State of Care: We need more forward thinking fit for the 21st century

Blog by Gary Bourlet, Membership and Engagement Lead and self advocate.

CQC recently published their State of Care report for 2020/21.

I read the report and spoke to some members about it.

It feels as though the state of care is in crisis, but that’s nothing new.

That has been the case as long as I can remember.

The thing that is most worrying in the report is about support staff.

Good support staff can make the difference between a good, independent life and not.

Mary, one of the Rep Body members, talked about the importance of good support in this video.

Staff shortages are quite scary to think about.

There is a strain on carers and staff, lots of them over worked and underpaid.

A lot has fallen on unpaid carers to pick up.

There is often no proper network locally to turn to in case of help and support.

Members Wendy Burt and Paula Strike talked about this in their lockdown blog.

Staff and carers are burnt out.

Too many people with learning disabilities and/or autistic people either as individuals or as a couple are being left frustrated, angry and upset with nobody to turn to for advice, help and support.

Support staff are over tired because of working too longer hours and not anyone to replace them.

Some people think BREXIT means there are less people to do these jobs.

It will be a long while before we get new qualified staff coming through.

I also often wonder why we are not employing more people with learning disabilities and/or autism as they have lived experience.

Support workers are just not properly appreciated and valued for the important jobs they do.

They are too often paid the minimum wage.

Some people don’t earn enough money to live on and have to turn to food banks.

How can this be right?

That’s why Learning Disability England is supporting the #BetterPay4SocialCare campaign.

This is not the fault of the organisations they work for.

It’s because there is not enough money for social care.

In some areas, services for people with learning disabilities and/autism are seen as not as important.

And there is no coproduction with them and family members who should have a say.

Ben McCay, self advocate member and director at My Life My Choice said:

“What the government doesn’t seem to understand is if people with learning disabilities  aren’t getting the right support because there is not enough money, then they will struggle.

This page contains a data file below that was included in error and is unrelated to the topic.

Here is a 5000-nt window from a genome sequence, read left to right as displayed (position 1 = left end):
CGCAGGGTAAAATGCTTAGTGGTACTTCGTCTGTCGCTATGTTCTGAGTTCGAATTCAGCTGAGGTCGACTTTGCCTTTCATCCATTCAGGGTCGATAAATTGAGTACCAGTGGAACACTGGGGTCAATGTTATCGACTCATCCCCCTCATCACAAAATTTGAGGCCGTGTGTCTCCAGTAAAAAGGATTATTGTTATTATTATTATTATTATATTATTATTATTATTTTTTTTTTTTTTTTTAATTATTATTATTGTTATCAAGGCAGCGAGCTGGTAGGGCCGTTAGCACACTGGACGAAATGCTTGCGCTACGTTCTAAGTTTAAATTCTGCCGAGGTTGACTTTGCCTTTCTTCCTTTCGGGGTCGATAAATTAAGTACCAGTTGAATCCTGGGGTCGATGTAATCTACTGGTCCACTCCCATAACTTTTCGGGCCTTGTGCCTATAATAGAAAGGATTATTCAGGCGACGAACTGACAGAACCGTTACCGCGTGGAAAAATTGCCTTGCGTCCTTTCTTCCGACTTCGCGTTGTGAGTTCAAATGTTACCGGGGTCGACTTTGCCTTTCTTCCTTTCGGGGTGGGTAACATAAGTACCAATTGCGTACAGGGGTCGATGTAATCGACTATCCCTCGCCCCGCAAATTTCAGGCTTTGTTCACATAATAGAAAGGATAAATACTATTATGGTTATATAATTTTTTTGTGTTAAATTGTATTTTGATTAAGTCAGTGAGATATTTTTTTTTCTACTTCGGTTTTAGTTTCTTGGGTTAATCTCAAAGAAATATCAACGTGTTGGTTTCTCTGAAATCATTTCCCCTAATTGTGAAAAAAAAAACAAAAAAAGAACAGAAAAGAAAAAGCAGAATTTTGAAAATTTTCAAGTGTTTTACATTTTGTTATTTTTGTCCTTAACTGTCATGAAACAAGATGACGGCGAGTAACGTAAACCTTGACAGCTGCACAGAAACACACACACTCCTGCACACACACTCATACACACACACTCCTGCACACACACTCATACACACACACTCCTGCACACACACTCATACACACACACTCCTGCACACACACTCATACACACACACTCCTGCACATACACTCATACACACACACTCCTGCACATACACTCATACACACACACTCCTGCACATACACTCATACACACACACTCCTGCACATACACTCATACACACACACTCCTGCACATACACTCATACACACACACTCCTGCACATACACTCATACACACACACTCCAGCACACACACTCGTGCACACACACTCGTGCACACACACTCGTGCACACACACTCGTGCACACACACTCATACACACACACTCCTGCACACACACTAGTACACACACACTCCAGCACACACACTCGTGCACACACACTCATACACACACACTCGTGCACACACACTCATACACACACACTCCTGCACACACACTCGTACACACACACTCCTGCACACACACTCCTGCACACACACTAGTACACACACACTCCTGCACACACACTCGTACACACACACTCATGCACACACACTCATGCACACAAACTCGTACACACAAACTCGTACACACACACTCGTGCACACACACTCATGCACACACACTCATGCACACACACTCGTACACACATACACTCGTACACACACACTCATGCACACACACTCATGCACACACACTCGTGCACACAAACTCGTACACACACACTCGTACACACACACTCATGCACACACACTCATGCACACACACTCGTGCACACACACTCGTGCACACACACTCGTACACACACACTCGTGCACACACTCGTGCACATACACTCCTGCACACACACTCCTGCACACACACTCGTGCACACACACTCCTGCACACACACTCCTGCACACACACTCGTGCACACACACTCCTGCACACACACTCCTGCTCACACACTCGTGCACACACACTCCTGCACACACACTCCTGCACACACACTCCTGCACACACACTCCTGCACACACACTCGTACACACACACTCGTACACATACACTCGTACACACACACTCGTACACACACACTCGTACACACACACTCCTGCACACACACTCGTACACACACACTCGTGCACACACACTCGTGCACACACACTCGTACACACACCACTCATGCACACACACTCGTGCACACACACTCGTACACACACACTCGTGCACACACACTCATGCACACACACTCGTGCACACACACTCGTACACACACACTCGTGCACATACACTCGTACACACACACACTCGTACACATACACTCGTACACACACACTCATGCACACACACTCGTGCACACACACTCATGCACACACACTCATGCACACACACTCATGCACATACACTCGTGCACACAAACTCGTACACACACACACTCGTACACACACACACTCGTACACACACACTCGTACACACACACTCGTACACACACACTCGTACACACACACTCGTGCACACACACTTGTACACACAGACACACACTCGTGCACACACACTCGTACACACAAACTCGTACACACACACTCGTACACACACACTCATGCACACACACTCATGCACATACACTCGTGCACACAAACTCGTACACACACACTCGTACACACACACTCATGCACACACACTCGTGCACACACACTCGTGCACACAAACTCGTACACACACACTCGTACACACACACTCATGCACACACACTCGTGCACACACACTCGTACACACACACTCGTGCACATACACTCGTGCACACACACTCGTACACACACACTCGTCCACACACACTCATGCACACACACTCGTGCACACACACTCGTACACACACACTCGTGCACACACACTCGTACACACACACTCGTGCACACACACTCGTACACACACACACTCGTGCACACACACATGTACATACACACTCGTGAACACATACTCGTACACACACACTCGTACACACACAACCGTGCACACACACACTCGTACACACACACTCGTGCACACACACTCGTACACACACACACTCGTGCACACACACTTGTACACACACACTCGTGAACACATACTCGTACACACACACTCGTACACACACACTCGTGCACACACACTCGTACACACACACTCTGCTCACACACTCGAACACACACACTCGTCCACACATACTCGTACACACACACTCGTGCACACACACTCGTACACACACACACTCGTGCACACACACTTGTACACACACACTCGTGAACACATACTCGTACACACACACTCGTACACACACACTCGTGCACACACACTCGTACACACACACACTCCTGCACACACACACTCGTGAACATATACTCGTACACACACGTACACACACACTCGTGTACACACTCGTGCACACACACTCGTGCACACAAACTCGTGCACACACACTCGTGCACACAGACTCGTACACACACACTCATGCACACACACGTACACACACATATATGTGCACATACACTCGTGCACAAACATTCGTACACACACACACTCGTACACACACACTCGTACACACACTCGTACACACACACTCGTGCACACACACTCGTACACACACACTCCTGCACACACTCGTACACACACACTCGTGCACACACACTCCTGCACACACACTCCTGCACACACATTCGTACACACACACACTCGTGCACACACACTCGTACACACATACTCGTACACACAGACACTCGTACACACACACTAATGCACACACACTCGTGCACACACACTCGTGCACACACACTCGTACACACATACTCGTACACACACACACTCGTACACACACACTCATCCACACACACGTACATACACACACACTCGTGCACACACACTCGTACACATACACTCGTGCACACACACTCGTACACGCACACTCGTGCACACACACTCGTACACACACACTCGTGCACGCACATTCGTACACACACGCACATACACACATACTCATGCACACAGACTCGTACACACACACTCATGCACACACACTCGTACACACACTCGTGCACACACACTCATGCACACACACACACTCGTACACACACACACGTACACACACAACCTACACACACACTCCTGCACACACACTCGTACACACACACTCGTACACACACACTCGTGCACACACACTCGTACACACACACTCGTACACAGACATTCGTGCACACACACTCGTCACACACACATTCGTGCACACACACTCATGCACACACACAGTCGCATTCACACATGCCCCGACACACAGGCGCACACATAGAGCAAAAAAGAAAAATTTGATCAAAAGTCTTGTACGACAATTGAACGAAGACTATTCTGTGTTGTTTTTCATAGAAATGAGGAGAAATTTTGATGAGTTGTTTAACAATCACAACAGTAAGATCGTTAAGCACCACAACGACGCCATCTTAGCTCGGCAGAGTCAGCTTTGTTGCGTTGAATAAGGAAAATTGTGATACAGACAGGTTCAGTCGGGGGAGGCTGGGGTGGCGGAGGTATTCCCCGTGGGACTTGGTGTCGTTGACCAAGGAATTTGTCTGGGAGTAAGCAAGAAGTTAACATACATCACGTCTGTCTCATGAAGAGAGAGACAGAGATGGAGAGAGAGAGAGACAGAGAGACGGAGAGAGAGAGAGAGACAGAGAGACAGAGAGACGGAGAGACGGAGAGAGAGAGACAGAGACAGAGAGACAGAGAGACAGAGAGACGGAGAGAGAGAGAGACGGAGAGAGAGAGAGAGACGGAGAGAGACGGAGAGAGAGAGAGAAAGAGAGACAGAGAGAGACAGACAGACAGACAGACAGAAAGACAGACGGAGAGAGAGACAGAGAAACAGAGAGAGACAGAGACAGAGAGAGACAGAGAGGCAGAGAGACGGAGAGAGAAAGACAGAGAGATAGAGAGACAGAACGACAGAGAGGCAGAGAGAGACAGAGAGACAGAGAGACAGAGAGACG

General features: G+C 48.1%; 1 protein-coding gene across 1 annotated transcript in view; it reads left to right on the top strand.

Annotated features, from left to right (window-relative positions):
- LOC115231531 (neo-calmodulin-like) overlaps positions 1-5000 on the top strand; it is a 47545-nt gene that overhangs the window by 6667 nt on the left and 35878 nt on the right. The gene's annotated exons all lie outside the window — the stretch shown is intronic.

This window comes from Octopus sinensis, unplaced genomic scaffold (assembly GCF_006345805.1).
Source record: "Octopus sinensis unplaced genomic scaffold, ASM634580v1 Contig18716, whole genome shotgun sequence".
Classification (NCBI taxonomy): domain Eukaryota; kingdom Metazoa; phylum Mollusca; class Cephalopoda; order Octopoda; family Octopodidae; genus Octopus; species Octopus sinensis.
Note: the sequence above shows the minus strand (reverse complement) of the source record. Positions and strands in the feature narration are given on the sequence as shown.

Their physical and mental health will get worse.

They will get ill.

And this will put more strain on the NHS.

People’s lives will be harmed and yet it will cost more money in the end, not less.”

Family member Kate Chate said:

“Families are clear that the people that support their loved ones need to know them well, and have the right training for safety and wellbeing.

There is currently a crisis in recruiting people to support the people we love. 

Families are deeply concerned about the high turnover of care and support workers, unacceptable numbers of agency staff use, and in some cases dangerously low levels of support.  Families foresee the dire consequences of this.

Wages need to rise. 

We need the complex nature of the skills involved in care and support to be appropriately remunerated and respected to have safe and successful services.

If you had a stranger turn up at your bedside every morning – how would YOU feel?

Families have been scaffolding the care system throughout the pandemic and will not be able to manage to continue without respite.  We need more now than before the pandemic.”

We need better, improved services.

Local Councils would say the funding is not there.

But you don’t need to throw loads of money at improved services, you only need to put it in the right way.

Change is too slow and in some cases gone backwards not forwards.

We need more forward thinking fit for the 21stcentury.

We need next year’s State of Care report to be able to talk about how lessons have been learnt.

And how much better things have become.

Let support staff be paid the real living wage.

And let there be a co-productive way.

Let people with learning disabilities and families design these services with the people who are paid to support them.

All round the table as equals.

Only then will proper change happen.